Jason Brennan’s Against Democracy

Months after misplacing it, I have finally found and finished reading Jason Brennan’s Against Democracy. I want to record a few notes on his argument for Epistocracy.

First, a fundamental foundation of his argument is that people deserve competent government. He agrees that democracy is generally more competent than authoritarian systems (or at least less incompetent) particularly in securing all important civil liberties. But democracy is a tool, a means to an end rather than an end in itself. Given the empirically demonstrated systemic knowledge biases of the public, perhaps there is a better means.

Second, he’s not engaging in ideal theory. After critiquing democratic theorists who ignore the real-world problems of democracy in favor of theoretical visions that depend on an electorate quite unlike what we have or can expect to have, he openly admits that epistocracy will also be imperfect.

Because of cultural and others differences, democratic institutions work better in [some countries] than in [others]. I’d expect something similar would hold true of epistocracy. Both systems will suffer abuse, scandal, and government failure.

Third, epistocracy is not a form of technocracy. He discusses several alternatives, all of which are notable for being reasonably democratic–the masses still participate in the choosing of those who govern us. In fact the extant institutions of governance and terms of office can remain exactly the same–it’s only the choosing process that changes, by restricting voting to those that demonstrate competence.

How to demonstrate that? He doesn’t insist on a method, but recognizes we could choose among multiple forms of testing, from demonstration of basic economic and political knowledge to a simple test of how informed prospective voters are about candidates, party, and issues, to passing an SAT style test, to simply identifying enough countries on a world map. It’s not that he thinks these are all equally good methods–it’s that he’s not building an ideal type system that has to have his specifically favored design.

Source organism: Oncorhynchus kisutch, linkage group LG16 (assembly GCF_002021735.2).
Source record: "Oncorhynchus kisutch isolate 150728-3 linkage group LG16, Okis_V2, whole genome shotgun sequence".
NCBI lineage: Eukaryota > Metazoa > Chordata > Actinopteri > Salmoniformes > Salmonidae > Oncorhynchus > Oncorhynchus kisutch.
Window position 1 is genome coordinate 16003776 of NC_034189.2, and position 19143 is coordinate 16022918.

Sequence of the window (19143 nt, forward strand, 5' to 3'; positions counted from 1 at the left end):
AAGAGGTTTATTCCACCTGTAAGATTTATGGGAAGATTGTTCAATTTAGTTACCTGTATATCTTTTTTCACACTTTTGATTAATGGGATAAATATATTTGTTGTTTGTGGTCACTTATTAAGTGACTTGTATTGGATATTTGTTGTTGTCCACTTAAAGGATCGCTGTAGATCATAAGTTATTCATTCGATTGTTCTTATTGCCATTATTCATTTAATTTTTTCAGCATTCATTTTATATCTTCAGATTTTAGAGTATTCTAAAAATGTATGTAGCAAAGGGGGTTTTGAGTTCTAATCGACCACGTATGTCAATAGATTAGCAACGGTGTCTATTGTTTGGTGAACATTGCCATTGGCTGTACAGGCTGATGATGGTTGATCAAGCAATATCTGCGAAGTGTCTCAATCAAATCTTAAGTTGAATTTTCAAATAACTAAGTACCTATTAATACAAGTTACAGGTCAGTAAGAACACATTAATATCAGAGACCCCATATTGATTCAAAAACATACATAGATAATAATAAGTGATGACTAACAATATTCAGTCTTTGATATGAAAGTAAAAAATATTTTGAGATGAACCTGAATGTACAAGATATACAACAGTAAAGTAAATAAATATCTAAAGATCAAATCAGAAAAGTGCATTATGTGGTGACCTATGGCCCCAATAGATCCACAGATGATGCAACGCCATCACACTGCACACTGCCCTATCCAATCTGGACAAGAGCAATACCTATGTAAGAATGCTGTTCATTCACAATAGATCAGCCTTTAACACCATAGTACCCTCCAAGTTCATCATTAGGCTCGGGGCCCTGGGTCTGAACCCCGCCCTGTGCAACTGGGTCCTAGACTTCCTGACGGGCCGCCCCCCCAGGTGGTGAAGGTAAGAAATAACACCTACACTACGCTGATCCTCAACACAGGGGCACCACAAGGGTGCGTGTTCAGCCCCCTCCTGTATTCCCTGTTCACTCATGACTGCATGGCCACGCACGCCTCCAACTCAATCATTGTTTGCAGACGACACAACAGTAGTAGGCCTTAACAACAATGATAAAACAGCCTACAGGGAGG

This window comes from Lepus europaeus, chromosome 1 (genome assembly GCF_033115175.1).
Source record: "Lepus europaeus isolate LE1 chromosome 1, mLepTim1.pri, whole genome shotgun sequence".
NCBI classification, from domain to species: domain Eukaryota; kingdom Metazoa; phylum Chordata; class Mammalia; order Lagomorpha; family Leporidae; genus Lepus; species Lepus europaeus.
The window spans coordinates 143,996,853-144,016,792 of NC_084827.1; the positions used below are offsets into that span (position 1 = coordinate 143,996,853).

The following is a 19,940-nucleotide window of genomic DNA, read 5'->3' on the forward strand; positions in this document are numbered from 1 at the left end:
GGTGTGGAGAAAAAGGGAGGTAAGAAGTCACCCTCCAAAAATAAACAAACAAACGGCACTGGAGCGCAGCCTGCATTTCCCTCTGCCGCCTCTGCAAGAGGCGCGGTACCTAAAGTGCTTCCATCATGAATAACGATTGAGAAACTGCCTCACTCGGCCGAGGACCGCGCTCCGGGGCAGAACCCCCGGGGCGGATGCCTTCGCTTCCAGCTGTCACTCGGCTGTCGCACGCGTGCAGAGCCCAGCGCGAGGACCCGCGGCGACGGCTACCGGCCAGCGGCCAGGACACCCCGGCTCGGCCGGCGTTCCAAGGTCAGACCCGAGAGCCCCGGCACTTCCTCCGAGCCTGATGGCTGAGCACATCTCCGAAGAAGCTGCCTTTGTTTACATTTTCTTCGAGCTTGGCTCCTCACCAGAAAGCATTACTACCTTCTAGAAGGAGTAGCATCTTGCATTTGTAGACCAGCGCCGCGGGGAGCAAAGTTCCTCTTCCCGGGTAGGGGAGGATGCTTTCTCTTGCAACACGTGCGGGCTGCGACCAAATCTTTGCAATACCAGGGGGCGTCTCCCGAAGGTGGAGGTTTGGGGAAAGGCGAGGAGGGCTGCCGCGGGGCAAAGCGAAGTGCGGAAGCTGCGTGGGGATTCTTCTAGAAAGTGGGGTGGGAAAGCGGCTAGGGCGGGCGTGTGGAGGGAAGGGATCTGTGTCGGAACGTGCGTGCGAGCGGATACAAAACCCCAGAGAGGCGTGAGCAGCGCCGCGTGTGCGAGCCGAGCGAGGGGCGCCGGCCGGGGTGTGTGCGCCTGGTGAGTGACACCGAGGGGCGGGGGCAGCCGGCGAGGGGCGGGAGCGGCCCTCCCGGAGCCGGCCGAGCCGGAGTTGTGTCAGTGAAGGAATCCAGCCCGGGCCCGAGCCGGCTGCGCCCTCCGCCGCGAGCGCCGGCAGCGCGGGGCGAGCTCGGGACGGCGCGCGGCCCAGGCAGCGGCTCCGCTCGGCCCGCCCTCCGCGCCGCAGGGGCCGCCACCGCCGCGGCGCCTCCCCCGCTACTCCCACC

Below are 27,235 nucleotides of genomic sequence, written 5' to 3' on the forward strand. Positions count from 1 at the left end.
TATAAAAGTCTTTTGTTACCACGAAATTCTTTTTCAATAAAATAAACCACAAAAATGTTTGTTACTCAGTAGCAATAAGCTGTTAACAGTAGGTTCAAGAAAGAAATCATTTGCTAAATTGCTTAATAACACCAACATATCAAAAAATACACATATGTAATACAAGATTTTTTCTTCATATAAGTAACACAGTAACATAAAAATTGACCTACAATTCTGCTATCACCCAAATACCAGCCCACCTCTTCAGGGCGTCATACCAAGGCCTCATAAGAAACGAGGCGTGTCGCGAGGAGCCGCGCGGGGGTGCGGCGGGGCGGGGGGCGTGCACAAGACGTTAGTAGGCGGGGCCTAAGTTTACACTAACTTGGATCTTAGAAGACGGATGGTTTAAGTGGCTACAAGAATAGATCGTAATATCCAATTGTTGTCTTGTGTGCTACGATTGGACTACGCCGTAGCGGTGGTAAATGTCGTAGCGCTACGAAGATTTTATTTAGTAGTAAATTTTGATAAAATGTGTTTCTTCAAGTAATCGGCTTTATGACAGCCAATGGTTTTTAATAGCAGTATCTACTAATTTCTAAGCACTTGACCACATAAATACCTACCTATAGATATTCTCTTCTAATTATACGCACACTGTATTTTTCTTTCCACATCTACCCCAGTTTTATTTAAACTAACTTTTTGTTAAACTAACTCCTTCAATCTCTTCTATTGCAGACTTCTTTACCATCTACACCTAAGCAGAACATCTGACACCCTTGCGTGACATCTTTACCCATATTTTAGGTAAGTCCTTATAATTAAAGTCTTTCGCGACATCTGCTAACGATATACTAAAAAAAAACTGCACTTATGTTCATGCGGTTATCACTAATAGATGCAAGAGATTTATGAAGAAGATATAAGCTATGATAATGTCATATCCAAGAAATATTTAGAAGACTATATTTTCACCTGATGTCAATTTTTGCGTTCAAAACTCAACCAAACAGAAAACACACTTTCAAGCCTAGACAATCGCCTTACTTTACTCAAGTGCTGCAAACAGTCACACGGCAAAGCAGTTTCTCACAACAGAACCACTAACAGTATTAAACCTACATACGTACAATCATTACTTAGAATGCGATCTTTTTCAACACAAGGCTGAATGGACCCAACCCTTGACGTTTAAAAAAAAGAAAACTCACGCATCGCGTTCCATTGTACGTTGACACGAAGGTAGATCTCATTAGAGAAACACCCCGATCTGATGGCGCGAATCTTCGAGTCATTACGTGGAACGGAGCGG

What about demographic issues–would epistocracy produce de facto discrimination in potential to qualify as a voter? Brennan politely chooses not to note what a terrible condemnation of our public education system this fear is (and likely to be held by the same people who cling tenaciously to that system against proposed alternatives). He just notes that we can choose to create means for giving all citizens a reasonable opportunity to qualify. As one example he suggests a cash reward for everyone who qualifies, giving them incentive to learn. I would add that social service organizations like those that run GED and ESL classes could build the knowledge into their curriculum, or we could fund such classes publicly. How we do it is a choice of tool–find a tool or set of tools that work. He’s not suggesting qualifications so high that average adults are incapable of meeting them without effort. (We could, of course, choose such high qualifications, but I’d suggest the higher they are the less likely the prospect of getting public approval to implement them.)